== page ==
I don't think it's terrible to highlight the parallel to the way private businesses are actively profiling all of their users in order to manipulate their behaviour through advertising.
While the state has the ability to remove your freedoms, incarcerate you, or even potentially execute you (depending on which state you live in, be it a US state, or a different nation state) that private companies do not have in quite the same way, think about what the implications of losing access to their Google / Apple account would have on the average person, and what 'crimes' are required in order to deliver that 'punishment'.
Algorithms or not, we now live in a world where punishments in the form of loss of access to vital services are dished out randomly, by the same people who are profiling and controlling our behaviour. Whether or not this is by design, it's also supremely effective in ensuring compliance. When the exact rules and limits are known, they can be worked around and/or contested effectively. When they are unknown, a wider berth becomes necessary in order to reduce risk.
This feels like it could be subject of a more light hearted academic paper investigating if there is a juxtaposition between "In Soviet Russia" memes and the FAANG world we live in today, or if they're similar than we would generally/comfortably like to think.
It might be interesting to see what one can get out of that.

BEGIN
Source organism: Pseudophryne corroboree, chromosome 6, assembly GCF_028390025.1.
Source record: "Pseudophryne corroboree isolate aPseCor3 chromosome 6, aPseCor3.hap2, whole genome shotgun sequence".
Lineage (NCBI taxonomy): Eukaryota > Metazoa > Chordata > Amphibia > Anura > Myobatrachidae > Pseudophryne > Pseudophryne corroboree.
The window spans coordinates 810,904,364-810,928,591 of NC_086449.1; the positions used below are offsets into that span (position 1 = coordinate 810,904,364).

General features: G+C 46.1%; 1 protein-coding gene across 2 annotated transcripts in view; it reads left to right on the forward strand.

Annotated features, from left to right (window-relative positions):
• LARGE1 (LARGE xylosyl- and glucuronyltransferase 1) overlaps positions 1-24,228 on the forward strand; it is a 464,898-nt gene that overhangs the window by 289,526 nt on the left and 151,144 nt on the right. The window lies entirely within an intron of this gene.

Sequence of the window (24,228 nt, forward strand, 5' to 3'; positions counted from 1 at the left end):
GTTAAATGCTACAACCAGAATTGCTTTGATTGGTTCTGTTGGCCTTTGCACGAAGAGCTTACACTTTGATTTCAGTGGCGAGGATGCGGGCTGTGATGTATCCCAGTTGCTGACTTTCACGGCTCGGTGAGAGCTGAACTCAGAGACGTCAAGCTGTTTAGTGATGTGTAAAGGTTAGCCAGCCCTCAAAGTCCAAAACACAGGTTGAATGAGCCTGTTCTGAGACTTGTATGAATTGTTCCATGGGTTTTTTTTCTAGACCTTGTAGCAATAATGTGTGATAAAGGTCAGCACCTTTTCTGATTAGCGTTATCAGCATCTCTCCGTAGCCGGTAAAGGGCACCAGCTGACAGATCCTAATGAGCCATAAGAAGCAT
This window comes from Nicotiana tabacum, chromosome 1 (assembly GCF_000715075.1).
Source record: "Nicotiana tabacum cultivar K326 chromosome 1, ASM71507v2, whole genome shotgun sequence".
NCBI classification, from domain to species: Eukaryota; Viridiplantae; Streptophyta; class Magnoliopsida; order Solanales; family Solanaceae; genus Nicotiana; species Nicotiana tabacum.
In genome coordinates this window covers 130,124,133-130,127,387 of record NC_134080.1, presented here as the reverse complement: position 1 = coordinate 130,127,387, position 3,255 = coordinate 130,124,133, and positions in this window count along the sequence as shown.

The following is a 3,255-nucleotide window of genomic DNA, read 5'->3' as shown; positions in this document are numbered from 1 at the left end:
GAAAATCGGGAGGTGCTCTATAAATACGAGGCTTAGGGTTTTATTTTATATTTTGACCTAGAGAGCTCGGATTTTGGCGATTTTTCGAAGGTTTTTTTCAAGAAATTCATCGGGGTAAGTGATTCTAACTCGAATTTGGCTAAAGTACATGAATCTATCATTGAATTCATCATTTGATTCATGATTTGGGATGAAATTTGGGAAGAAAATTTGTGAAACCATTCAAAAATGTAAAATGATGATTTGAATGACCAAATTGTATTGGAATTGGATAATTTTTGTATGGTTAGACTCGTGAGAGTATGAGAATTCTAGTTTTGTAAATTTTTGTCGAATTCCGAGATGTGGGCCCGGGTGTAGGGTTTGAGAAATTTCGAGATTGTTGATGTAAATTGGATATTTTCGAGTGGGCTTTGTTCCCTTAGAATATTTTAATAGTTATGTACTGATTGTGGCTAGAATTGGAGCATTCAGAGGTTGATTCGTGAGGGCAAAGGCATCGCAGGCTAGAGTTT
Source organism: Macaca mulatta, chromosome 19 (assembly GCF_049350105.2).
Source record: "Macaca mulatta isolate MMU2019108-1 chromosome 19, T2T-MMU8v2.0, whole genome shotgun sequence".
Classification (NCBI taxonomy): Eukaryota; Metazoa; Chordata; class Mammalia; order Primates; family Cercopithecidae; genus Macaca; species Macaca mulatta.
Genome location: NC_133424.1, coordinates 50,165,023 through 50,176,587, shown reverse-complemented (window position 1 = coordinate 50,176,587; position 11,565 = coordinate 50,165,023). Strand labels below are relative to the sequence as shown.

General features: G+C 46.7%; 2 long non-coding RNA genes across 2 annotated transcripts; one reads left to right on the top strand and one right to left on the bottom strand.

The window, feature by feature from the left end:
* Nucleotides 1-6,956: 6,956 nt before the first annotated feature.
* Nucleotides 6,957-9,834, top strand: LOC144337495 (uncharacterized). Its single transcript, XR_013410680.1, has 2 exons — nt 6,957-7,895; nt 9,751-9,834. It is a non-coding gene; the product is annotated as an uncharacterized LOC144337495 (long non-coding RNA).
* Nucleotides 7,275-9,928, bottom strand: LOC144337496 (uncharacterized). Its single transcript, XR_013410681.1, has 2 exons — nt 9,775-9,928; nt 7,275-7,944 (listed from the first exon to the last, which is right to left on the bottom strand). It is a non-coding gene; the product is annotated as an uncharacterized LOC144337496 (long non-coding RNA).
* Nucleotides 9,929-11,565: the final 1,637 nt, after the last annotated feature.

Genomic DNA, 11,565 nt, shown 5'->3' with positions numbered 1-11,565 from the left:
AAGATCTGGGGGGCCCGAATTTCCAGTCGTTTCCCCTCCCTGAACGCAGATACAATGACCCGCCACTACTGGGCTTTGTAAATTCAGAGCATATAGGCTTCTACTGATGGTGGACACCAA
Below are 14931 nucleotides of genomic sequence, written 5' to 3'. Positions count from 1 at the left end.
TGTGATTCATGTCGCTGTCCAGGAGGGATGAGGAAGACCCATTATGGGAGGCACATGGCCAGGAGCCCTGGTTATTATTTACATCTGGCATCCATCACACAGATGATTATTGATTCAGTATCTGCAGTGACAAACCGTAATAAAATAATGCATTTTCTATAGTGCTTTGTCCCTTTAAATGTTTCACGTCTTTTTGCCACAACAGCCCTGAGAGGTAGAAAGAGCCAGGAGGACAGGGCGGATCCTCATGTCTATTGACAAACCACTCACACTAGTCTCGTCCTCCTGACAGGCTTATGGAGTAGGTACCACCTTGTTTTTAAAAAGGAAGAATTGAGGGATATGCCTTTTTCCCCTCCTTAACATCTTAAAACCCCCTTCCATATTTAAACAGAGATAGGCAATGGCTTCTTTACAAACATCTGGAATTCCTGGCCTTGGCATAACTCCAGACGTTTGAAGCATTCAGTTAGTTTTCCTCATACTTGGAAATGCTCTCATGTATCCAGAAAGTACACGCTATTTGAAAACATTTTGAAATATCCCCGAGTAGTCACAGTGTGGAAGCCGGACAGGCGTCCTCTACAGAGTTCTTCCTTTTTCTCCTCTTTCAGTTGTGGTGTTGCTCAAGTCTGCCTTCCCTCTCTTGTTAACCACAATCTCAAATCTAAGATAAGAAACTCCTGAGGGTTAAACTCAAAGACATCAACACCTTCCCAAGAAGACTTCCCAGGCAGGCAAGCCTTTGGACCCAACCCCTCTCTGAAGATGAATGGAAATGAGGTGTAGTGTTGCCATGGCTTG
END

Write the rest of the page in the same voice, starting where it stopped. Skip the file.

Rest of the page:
If you can intercept the data on-disk you could look at the protobufs that were used to capture all the sensor data (WiFi, IMU etc). None of that data is particularly helpful. I think to get the files you would need to jailbreak & I believe WiFi scanning in code is similarly available anyway once you've jailbroken.
The map data that's available to you should just be the maps you've uploaded. The geolocation map building from the signals happens offline on Apple servers & the results of the map are publicly available on Apple's CDN for download by devices.
Yet Another "Format" Built Around JSON That Will Never Have Proper Validation, Schema Evolution or a Standardized API.
Tooling for N languages would come for free if they just used the JSON serialization of e.g. Protobuf 3
- its indeed a pain to find which aisle your product is at but usually does not take more few minutes to find it (it's not like customers are wasting hours). For cases like neighborhood groceries, customers do develop some knowledge of where to find things are (stores change the ailes but not so much) so not much of repeat usage either.
- for grocery and shopping, isn't it good for the Shop to have customers spend more time in the store? "walk through the full store and pick what you want..." I would say some customers also enjoying browsing through the wares (the so called retail therapy)